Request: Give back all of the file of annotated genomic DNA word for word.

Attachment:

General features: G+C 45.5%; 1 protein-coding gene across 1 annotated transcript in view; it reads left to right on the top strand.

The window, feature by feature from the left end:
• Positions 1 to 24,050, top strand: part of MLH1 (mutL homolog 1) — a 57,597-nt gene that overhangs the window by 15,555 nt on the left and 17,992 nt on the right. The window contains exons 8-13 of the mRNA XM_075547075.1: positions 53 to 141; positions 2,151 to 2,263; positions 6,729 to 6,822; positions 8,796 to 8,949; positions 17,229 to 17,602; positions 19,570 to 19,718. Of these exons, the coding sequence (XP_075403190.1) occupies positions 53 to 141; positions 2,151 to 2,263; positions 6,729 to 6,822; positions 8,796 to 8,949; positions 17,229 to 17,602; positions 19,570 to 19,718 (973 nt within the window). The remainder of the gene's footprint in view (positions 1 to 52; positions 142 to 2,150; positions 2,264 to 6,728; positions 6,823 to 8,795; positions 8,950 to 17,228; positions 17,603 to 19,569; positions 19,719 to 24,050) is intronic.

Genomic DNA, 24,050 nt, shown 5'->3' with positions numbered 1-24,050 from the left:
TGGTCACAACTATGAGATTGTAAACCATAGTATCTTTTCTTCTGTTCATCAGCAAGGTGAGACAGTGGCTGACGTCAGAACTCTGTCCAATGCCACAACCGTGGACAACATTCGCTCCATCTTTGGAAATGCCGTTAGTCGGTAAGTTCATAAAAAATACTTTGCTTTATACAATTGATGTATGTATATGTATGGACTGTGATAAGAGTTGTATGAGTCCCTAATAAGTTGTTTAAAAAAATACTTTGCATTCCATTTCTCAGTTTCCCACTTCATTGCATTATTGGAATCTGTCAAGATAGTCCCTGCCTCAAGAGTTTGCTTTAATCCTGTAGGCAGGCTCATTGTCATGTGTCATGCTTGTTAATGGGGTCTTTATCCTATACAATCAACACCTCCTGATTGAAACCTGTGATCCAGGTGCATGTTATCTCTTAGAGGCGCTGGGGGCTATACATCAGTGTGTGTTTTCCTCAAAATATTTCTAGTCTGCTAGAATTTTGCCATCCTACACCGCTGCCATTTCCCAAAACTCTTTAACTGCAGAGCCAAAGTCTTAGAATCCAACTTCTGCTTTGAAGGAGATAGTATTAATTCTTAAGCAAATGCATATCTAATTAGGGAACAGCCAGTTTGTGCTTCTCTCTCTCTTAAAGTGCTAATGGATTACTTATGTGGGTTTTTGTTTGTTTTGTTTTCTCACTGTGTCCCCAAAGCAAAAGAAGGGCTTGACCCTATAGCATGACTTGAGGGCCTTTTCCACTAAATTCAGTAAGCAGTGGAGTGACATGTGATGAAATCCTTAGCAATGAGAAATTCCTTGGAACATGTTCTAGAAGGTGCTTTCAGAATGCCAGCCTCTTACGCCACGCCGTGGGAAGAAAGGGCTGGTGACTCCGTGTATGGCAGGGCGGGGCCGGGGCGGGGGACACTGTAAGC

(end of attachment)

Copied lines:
General features: G+C 45.5%; 1 protein-coding gene across 1 annotated transcript in view; it reads left to right on the top strand.

The window, feature by feature from the left end:
• Positions 1 to 24,050, top strand: part of MLH1 (mutL homolog 1) — a 57,597-nt gene that overhangs the window by 15,555 nt on the left and 17,992 nt on the right. The window contains exons 8-13 of the mRNA XM_075547075.1: positions 53 to 141; positions 2,151 to 2,263; positions 6,729 to 6,822; positions 8,796 to 8,949; positions 17,229 to 17,602; positions 19,570 to 19,718. Of these exons, the coding sequence (XP_075403190.1) occupies positions 53 to 141; positions 2,151 to 2,263; positions 6,729 to 6,822; positions 8,796 to 8,949; positions 17,229 to 17,602; positions 19,570 to 19,718 (973 nt within the window). The remainder of the gene's footprint in view (positions 1 to 52; positions 142 to 2,150; positions 2,264 to 6,728; positions 6,823 to 8,795; positions 8,950 to 17,228; positions 17,603 to 19,569; positions 19,719 to 24,050) is intronic.

Genomic DNA, 24,050 nt, shown 5'->3' with positions numbered 1-24,050 from the left:
TGGTCACAACTATGAGATTGTAAACCATAGTATCTTTTCTTCTGTTCATCAGCAAGGTGAGACAGTGGCTGACGTCAGAACTCTGTCCAATGCCACAACCGTGGACAACATTCGCTCCATCTTTGGAAATGCCGTTAGTCGGTAAGTTCATAAAAAATACTTTGCTTTATACAATTGATGTATGTATATGTATGGACTGTGATAAGAGTTGTATGAGTCCCTAATAAGTTGTTTAAAAAAATACTTTGCATTCCATTTCTCAGTTTCCCACTTCATTGCATTATTGGAATCTGTCAAGATAGTCCCTGCCTCAAGAGTTTGCTTTAATCCTGTAGGCAGGCTCATTGTCATGTGTCATGCTTGTTAATGGGGTCTTTATCCTATACAATCAACACCTCCTGATTGAAACCTGTGATCCAGGTGCATGTTATCTCTTAGAGGCGCTGGGGGCTATACATCAGTGTGTGTTTTCCTCAAAATATTTCTAGTCTGCTAGAATTTTGCCATCCTACACCGCTGCCATTTCCCAAAACTCTTTAACTGCAGAGCCAAAGTCTTAGAATCCAACTTCTGCTTTGAAGGAGATAGTATTAATTCTTAAGCAAATGCATATCTAATTAGGGAACAGCCAGTTTGTGCTTCTCTCTCTCTTAAAGTGCTAATGGATTACTTATGTGGGTTTTTGTTTGTTTTGTTTTCTCACTGTGTCCCCAAAGCAAAAGAAGGGCTTGACCCTATAGCATGACTTGAGGGCCTTTTCCACTAAATTCAGTAAGCAGTGGAGTGACATGTGATGAAATCCTTAGCAATGAGAAATTCCTTGGAACATGTTCTAGAAGGTGCTTTCAGAATGCCAGCCTCTTACGCCACGCCGTGGGAAGAAAGGGCTGGTGACTCCGTGTATGGCAGGGCGGGGCCGGGGCGGGGGACACTGTAAGC